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IT Pro Takes a Real World Journey to the AWS Cloud


Journey to the AWS cloudA Journey to the AWS Cloud

IT pro Jake Burns stopped by theCUBE studios recently to share his story about a journey to the AWS cloud. Jake is Vice President of Cloud Services at Live Nation Entertainment, based in Los Angeles, CA. As head of cloud services for the company, Jake and his team are in charge of infrastructure for IT, including cloud infrastructure, as well as the move to the cloud, which was completed in early 2017. He’s also responsible for enterprise messaging, which includes corporate email, DNS, database services and storage management. 

Cloud Push: Top Down or Bottom Up?

I asked Jake where the impetus came for taking a journey to the AWS cloud– was it from the corner office– “thou shalt move to cloud;” or was it an IT-led initiative? He told me it started off as a bottom-up push. For a number of years he had wanted to get the company involved in public cloud, at least at some level. But, it really didn’t take off until the CEO put forth a mandate to get 100% to the public cloud.  This came in 2015, catalyzed by a goal to modernize all of IT.  

The IT staff was happy with the push. They had spent a lot of time managing infrastructure and data centers, and according to Burns, “it just wasn’t part of our core business…We wanted to focus more on satisfying the business, and providing value…our time could be better spent really helping solve problems, rather than deal with hardware and systems.” The other factor cited was business agility in general. If the company wanted to stand up a new system, the typical lifecycle could be three to six months, just to get an application up and running. With AWS cloud, according to Burns, the organization can now do that in days, or at the worst case, weeks. The net of it was being able to respond quickly to business needs is something that’s really important to the company, and they saw with the AWS public cloud, IT work could be accomplished much more efficiently. 

Big Technology Change Required New Skills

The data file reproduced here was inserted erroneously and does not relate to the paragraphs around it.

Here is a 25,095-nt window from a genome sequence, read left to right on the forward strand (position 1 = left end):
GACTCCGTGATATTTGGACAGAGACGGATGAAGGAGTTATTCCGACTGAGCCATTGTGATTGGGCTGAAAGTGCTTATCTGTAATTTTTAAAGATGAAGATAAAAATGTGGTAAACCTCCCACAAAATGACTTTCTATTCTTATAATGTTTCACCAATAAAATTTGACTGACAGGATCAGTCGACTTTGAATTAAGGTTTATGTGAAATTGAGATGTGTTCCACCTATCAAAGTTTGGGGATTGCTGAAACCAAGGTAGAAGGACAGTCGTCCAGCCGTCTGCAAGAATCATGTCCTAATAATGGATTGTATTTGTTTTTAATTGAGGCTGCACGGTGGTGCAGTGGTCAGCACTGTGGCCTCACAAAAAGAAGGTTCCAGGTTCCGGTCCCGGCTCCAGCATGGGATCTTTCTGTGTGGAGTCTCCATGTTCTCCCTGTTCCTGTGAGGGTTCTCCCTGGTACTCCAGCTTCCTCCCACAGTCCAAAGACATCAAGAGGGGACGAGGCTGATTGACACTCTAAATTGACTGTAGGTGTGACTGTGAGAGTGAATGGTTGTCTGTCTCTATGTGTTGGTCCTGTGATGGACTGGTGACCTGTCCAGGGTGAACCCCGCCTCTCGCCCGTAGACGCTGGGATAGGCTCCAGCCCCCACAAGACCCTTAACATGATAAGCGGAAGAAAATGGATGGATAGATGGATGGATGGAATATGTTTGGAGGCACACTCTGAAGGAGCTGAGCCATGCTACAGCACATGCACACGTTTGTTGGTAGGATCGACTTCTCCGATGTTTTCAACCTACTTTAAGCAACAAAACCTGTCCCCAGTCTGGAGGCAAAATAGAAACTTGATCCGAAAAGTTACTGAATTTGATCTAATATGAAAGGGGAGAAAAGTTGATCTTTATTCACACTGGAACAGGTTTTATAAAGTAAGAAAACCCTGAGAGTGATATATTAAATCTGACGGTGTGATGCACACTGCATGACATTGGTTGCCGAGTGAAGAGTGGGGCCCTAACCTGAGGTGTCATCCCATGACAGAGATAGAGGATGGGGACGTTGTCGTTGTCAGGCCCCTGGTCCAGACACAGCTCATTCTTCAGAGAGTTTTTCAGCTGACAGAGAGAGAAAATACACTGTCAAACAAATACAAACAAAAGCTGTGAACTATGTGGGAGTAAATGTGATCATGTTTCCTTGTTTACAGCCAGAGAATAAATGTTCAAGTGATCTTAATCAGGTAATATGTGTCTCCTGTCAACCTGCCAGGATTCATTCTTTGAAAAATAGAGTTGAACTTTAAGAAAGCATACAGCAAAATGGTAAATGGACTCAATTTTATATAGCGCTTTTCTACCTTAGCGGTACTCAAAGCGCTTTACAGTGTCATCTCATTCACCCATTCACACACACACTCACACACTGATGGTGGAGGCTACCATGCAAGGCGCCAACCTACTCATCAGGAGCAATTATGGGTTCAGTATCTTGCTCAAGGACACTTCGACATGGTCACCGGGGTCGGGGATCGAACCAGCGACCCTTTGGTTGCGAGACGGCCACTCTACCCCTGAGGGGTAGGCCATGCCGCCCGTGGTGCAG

Burns realized very early on that this was a big technology change for the company. It was going to require new skills that weren’t present in the organization. Across-the-board training became a big priority. The company tapped experts from AWS. Much of the training was done at company offices. Burns and his team went through virtually every training program that AWS offered. They became certified. They also made sure they really understood what the journey to the AWS cloud was going to be all about before getting started. This was an important early step. 

Addressing Resistance from the IT Staff

According to Burns, in the beginning, there was resistance from the internal IT team. With projects like this, people are concerned they’re going to lose their jobs. The fear from IT was they were being outsourced. Specifically, the company is moving all of its infrastructure and taking a journey to the AWS cloud. The reaction was “this is our job…We’re managing hardware, we’re managing servers, we’re managing data centers, and all that stuff’s going to go away, so what are we going to do?” So before the training, the priority for Burns was to get people to understand that this is not something that’s a danger to careers. Rather taking a journey to the AWS cloud is going to make people more valuable. Burns stressed to his people that they’re going to get trained on cloud technology. He convinced his people that the real world experience was invaluable. That moving a Fortune 500 company to the cloud is still going to require staff to maintain IT. He stressed, “not only will you have job security, but you’re probably not going to care about job security at the end of this, because you’re going to be so valuable in the marketplace.”